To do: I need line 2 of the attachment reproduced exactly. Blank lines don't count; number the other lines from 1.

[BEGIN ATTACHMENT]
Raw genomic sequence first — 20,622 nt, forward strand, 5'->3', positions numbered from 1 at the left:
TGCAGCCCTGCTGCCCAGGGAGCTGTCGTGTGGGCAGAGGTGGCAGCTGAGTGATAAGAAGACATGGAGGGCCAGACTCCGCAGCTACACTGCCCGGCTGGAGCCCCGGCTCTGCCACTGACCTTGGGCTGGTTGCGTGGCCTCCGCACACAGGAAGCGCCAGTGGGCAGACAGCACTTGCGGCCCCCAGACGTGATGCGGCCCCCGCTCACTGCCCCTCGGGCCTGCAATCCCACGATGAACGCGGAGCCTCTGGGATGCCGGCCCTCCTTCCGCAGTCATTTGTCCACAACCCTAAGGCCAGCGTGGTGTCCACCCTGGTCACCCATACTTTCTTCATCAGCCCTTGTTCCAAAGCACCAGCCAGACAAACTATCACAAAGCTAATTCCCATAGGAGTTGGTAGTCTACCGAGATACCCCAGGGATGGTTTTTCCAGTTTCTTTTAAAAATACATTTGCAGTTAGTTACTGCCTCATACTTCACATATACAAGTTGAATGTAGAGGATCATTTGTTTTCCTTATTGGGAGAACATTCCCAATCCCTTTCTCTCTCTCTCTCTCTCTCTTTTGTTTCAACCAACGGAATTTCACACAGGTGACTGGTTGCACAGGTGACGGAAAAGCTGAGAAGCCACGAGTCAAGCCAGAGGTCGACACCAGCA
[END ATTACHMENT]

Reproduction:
TGCAGCCCTGCTGCCCAGGGAGCTGTCGTGTGGGCAGAGGTGGCAGCTGAGTGATAAGAAGACATGGAGGGCCAGACTCCGCAGCTACACTGCCCGGCTGGAGCCCCGGCTCTGCCACTGACCTTGGGCTGGTTGCGTGGCCTCCGCACACAGGAAGCGCCAGTGGGCAGACAGCACTTGCGGCCCCCAGACGTGATGCGGCCCCCGCTCACTGCCCCTCGGGCCTGCAATCCCACGATGAACGCGGAGCCTCTGGGATGCCGGCCCTCCTTCCGCAGTCATTTGTCCACAACCCTAAGGCCAGCGTGGTGTCCACCCTGGTCACCCATACTTTCTTCATCAGCCCTTGTTCCAAAGCACCAGCCAGACAAACTATCACAAAGCTAATTCCCATAGGAGTTGGTAGTCTACCGAGATACCCCAGGGATGGTTTTTCCAGTTTCTTTTAAAAATACATTTGCAGTTAGTTACTGCCTCATACTTCACATATACAAGTTGAATGTAGAGGATCATTTGTTTTCCTTATTGGGAGAACATTCCCAATCCCTTTCTCTCTCTCTCTCTCTCTCTTTTGTTTCAACCAACGGAATTTCACACAGGTGACTGGTTGCACAGGTGACGGAAAAGCTGAGAAGCCACGAGTCAAGCCAGAGGTCGACACCAGCA